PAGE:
Chapter 12 Geological Structures

12.4 Measuring Geological Structures

Geologists take great pains to measure and record geological structures because they are critically important to understanding the geological history of a region. One of the key features to measure is the orientation, or attitude, of bedding. We know that sedimentary beds are deposited in horizontal layers, so if the layers are no longer horizontal, then we can infer that they have been affected by tectonic forces and have become either tilted, or folded. We can express the orientation of a bed (or any other planar feature) with two values: first, the compass orientation of a horizontal line on the surface—the strike—and second, the angle at which the surface dips below a horizontal plane, (perpendicular to the strike)—the dip (Figure 12.4.1).

It may help to imagine a vertical surface, such as a wall in your house. The strike is the compass orientation of the wall and the dip is 90˚ from horizontal. If you could push the wall so it’s leaning over, but still attached to the floor, the strike direction would be the same, but the dip angle would be less than 90˚. If you pushed the wall over completely so it was lying on the floor, it would no longer have a strike direction and its dip would be 0˚. When describing the dip it is important to include the direction. In other words. if the strike is 0˚ (i.e., north) and the dip is 30˚, it would be necessary to say “to the west” or “to the east.”  Similarly if the strike is 45˚ (i.e., northeast) and the dip is 60˚, it would be necessary to say “to the northwest” or “to the southeast.”

Figure 12.4.1  A depiction of the strike and dip of some tilted sedimentary beds.  The dipping beds are shown partially covered with water so that you can visualize a horizontal line on the rock surface. The notation for expressing strike and dip on a map is also shown.

Measurement of geological features is done with a special compass that has a built-in clinometer—a device for measuring vertical angles. An example of how this is done is shown on Figure 12.4.2.

Figure 12.4.2 Measuring the compass direction of the strike (left) and the vertical angle of the dip (right) using a compass with a clinometer.

Strike and dip are also used to describe any other planar features, including joints, faults, dykes, sills, and even the foliation planes in metamorphic rocks. Figure 12.4.3 shows an example of how we would depict the beds that make up an anticline on a map.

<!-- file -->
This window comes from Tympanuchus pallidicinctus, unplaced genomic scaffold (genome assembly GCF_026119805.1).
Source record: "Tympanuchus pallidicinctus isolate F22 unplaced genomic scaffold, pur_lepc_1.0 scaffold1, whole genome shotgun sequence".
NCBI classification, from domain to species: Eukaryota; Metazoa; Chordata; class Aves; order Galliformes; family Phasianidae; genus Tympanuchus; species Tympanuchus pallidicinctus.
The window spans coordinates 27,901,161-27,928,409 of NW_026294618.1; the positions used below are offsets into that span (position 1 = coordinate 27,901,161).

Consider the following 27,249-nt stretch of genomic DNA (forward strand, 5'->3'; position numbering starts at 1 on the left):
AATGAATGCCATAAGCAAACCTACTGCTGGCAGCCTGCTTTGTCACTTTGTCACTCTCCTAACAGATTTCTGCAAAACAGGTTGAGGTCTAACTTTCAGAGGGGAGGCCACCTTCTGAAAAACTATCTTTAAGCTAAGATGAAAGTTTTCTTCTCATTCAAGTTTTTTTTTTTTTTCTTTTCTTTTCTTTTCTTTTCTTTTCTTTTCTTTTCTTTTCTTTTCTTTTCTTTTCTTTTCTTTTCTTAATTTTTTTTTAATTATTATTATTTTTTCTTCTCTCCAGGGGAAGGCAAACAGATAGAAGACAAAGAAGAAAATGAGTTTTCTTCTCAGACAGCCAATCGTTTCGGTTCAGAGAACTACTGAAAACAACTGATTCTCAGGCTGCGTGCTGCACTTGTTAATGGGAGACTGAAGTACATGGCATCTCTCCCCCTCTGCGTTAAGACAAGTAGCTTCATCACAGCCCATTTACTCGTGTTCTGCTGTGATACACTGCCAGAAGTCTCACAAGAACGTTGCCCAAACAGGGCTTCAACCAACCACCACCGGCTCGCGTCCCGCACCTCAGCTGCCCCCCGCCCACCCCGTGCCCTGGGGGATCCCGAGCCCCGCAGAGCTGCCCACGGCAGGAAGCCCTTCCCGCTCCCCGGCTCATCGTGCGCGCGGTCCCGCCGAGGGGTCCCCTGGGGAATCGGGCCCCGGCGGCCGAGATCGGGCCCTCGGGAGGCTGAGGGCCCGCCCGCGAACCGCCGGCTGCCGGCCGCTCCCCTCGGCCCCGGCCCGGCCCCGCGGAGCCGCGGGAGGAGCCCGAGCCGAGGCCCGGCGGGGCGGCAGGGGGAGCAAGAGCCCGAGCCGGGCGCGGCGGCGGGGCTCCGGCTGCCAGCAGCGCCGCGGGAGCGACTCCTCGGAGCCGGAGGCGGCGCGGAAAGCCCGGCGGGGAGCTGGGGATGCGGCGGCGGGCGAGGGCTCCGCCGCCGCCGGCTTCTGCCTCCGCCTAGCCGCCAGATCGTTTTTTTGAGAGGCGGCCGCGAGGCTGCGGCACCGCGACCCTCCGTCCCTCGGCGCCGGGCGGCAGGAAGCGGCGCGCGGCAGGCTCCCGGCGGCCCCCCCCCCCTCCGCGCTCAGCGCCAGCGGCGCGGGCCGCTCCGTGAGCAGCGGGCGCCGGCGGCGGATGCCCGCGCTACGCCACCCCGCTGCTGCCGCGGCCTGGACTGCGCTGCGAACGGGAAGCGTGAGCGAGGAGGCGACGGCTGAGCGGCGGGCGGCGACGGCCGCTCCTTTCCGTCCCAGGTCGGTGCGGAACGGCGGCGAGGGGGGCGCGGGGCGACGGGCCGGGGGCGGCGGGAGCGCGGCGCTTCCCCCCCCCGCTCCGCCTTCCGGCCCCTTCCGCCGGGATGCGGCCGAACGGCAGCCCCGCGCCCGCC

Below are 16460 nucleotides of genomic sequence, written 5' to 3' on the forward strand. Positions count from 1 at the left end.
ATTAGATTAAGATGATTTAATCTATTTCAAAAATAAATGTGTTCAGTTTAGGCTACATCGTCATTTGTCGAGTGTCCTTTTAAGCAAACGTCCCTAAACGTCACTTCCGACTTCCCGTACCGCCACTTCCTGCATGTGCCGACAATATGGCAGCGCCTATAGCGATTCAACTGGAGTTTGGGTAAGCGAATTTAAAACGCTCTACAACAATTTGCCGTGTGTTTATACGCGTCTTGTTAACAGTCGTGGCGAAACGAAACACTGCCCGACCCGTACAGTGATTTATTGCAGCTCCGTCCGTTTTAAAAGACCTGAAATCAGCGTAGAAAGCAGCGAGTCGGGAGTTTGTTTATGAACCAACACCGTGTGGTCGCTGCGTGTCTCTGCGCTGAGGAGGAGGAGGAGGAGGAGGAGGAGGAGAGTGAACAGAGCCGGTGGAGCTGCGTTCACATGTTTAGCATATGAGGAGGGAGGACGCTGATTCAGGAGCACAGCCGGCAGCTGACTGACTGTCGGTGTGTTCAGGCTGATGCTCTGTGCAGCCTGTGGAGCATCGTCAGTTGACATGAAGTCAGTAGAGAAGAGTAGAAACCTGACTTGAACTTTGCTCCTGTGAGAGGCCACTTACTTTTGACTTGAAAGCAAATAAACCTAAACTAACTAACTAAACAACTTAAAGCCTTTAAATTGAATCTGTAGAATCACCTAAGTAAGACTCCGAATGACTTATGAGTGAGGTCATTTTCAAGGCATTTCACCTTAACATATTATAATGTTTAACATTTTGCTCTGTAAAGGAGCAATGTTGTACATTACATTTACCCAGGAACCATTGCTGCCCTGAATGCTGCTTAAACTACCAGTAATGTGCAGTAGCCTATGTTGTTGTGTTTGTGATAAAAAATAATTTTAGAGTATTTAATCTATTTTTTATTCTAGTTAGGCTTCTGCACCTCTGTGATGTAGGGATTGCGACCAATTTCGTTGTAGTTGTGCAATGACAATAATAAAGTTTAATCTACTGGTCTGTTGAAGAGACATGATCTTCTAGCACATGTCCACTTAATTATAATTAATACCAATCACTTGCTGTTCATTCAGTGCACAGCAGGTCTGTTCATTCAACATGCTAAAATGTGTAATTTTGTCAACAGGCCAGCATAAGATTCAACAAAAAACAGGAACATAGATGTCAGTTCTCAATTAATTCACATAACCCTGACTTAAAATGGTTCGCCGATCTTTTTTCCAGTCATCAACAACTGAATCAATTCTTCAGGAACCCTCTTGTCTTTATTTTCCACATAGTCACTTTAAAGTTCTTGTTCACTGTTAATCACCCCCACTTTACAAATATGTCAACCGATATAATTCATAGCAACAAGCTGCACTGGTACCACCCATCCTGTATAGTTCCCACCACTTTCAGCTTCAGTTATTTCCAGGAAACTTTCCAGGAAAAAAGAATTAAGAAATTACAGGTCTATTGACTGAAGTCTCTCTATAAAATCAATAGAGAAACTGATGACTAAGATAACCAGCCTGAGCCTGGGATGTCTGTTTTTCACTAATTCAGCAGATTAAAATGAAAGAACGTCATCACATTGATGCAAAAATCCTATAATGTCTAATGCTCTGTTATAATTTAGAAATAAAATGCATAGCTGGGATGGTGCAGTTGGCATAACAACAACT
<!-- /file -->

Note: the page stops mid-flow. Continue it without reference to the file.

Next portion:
Figure 12.4.3 A depiction of an antiform and a dyke in cross-section (looking from the side) and in map view (a.k.a. plan view) with the appropriate strike-dip and antiform symbols.

The beds on the west (left) side of the map are dipping at various angles to the west. The beds on the east side are dipping to the east. The middle bed (light grey) is horizontal; this is denoted by a cross within a circle. The dyke is dipping at 80˚ to the west. The hinge of the fold is denoted with a dashed line with two arrows that point away from it.  If it was a synform, the arrows would point towards the line.

Exercise 12.3 Putting strike and dip on a map

Figure 12.4.4

This cross-section shows seven tilted sedimentary layers (a to g), a fault, and a steeply dipping dyke. Place strike and dip symbols on the map to indicate the orientations of the beds shown, the fault, and the dyke. Then answer the questions.

  1. What type of fault is this, and is this an extensional or compressional situation?
  2. What are the relative ages of the nine geological features shown here (seven beds, dyke, and fault)? Which are the youngest and oldest?

See Appendix 3 for Exercise 12.3 answers.

Media Attributions

  • Figures 12.4.1, 12.4.2, 12.4.3, 12.4.4: © Steven Earle. CC BY.


Icon for the Creative Commons Attribution 4.0 International License

Physical Geology - 2nd Edition Copyright © 2019 by Steven Earle is licensed under a Creative Commons Attribution 4.0 International License, except where otherwise noted.

Share This Book